|Titre :||An economic analysis of different cannabis decriminalization scenarios [Conference paper] (2015)|
|Auteurs :||M. OGRODNIK ; P. KOPP ; X. BONGAERTS ; J. M. TECCO|
|Type de document :||Article : Périodique|
|Dans :||Psychiatria Danubina (Vol.27, Suppl.1, 2015)|
|Article en page(s) :||S309-S314|
|Discipline :||SAN (Santé publique / Public health)|
Thésaurus TOXIBASECANNABIS ; ECONOMIE ; DEPENALISATION ; COUT SOCIAL ; REPRESSION ; MARCHE DE LA DROGUE ; LEGALISATION
BACKGROUND: Cannabis is the most widely used illegal drug in European countries. In countries with repressive cannabis policies, prevalence is not lower than in those with tolerant laws. Repressive policies not only have uncertain benefits but they are also expensive. Economists tend to believe that good public policies minimize social costs; that is, they help to improve collective wellbeing at a lower cost.
METHOD: The paper draws on a review of international literature on cannabis legislative models around the world. After a description of some of the fundamental concepts of a market economy, several existing policy scenarios will be presented and analyzed from an economic perspective. Strength and weaknesses will be summarized for each alternative.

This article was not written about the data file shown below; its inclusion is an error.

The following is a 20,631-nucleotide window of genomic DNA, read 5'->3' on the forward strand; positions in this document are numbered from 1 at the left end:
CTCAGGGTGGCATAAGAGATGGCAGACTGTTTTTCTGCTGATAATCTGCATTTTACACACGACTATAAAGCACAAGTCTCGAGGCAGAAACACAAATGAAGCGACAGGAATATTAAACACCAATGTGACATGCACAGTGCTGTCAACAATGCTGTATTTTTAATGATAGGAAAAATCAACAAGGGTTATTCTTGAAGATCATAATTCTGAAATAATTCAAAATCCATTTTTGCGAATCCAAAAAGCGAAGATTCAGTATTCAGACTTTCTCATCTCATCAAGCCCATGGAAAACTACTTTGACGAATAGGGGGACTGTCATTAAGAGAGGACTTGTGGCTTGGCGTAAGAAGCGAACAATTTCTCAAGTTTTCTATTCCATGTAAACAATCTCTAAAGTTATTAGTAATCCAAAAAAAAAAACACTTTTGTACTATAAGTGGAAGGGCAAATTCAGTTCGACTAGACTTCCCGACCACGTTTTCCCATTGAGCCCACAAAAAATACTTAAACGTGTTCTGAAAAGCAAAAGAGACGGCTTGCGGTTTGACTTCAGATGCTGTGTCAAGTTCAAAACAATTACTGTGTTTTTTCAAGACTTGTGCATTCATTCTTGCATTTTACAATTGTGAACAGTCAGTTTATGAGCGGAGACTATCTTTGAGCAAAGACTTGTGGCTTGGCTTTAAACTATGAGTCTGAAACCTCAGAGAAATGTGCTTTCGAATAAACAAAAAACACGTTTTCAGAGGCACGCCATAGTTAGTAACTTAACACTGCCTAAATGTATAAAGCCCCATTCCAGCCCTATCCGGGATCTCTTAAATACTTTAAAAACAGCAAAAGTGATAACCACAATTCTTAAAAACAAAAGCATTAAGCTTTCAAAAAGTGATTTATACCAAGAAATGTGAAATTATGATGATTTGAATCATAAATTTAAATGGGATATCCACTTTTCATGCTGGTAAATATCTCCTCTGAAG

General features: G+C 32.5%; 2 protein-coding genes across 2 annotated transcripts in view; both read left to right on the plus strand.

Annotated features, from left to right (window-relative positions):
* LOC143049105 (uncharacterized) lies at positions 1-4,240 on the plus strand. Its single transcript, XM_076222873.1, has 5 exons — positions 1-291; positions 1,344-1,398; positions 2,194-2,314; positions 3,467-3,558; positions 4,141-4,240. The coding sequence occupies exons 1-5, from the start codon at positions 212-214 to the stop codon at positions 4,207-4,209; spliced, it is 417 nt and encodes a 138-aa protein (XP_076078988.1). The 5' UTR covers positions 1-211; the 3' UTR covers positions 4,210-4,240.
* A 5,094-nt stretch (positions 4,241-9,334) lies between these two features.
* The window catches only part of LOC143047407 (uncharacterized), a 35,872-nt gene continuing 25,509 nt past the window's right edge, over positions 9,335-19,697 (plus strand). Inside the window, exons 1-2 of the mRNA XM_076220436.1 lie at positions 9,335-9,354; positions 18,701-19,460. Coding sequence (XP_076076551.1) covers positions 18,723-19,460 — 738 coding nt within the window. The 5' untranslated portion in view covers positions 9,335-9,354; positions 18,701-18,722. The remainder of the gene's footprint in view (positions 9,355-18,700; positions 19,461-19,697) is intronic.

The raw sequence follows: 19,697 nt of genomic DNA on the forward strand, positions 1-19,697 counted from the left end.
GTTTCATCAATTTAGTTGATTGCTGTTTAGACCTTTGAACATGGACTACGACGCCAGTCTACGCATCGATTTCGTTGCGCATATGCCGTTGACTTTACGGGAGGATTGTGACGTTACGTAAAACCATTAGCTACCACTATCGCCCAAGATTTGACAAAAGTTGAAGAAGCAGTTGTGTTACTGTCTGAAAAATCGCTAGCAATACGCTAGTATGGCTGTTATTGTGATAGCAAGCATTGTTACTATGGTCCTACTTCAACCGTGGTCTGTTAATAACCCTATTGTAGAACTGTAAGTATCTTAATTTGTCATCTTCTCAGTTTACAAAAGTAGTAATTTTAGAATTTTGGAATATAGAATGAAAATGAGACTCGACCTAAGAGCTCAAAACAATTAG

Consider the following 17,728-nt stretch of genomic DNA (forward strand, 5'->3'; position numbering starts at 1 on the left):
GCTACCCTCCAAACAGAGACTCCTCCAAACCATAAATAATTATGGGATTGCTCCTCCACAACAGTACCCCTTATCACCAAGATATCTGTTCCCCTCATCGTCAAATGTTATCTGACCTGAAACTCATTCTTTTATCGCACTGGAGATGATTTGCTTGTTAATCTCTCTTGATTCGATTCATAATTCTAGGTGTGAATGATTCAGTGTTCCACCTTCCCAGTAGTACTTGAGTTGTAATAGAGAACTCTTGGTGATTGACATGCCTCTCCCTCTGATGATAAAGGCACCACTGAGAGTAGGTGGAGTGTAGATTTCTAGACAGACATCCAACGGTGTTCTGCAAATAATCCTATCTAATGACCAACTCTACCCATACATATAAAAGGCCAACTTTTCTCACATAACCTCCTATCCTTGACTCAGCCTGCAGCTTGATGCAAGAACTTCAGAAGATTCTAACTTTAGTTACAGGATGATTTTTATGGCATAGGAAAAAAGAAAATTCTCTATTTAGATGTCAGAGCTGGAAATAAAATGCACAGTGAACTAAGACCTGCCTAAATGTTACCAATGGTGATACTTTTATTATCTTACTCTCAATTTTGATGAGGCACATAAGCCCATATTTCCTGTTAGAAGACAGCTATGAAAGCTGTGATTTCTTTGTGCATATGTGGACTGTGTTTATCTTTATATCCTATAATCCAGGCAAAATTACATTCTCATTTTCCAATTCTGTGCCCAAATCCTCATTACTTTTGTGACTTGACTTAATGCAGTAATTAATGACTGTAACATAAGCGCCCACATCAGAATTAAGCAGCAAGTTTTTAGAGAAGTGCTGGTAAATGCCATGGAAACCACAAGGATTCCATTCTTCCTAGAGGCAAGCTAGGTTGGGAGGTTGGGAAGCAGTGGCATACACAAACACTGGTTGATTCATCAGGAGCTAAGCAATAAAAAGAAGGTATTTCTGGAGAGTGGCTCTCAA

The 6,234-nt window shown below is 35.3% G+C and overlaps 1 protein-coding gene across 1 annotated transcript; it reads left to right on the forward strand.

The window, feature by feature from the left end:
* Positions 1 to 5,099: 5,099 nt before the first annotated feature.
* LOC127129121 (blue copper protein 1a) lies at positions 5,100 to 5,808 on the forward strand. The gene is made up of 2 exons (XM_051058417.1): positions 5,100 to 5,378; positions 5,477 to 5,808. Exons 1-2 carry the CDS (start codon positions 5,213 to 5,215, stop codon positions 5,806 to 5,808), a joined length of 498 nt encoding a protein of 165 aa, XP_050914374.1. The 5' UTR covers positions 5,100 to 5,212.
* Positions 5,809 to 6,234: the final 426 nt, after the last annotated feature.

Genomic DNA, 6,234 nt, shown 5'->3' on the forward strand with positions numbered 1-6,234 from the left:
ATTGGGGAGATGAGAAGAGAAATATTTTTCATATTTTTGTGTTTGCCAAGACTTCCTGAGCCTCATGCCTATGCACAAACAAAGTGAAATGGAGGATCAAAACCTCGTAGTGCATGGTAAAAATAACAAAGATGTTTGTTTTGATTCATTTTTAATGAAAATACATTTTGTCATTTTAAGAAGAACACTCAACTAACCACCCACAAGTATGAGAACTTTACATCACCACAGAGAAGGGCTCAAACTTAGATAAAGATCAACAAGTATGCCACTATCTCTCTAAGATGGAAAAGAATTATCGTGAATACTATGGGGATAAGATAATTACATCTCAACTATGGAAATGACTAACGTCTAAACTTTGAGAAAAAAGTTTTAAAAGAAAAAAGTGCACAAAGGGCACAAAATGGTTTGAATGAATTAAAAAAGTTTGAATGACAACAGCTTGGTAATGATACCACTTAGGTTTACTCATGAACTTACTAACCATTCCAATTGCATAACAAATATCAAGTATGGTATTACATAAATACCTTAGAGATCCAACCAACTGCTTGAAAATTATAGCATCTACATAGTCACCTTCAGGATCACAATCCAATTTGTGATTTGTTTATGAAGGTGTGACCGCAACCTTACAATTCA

RESULTS: In addition to consumption tolerance in countries such as the Netherlands, recent decriminalization of domestic markets in the Unites States and Uruguay present alternatives to reduce the negative impact of cannabis on society. Earlier initiation age and rise in consumption are unintended potential consequences of decriminalization that need to be addressed by public authorities when designing a liberalized cannabis policy environment. Price is a key variable that needs to be addressed to prevent a rise in consumption.
CONCLUSION: Repressive cannabis policies are expensive and have limited impact on consumption. Consumption legalization significantly reduces expenses for repression and law enforcement, allowing for the allocation of more resources to other targets such as education and prevention. With legalization of supply along with consumption, repression and law enforcement costs are reduced even further. Moreover, a legal market would create employment and generate tax revenues that could be allocated to the prevention of increased consumption. Legalizing cannabis would not lead to a sudden rise in consumption, providing the duty imposed by the state kept the product at its current price.
|Domaine :||Drogues illicites / Illicit drugs|
|Refs biblio. :||26|
|Affiliation :||Université Panthéon-Sorbonne (Paris I), Ecole d'Economie de Paris, Paris, France|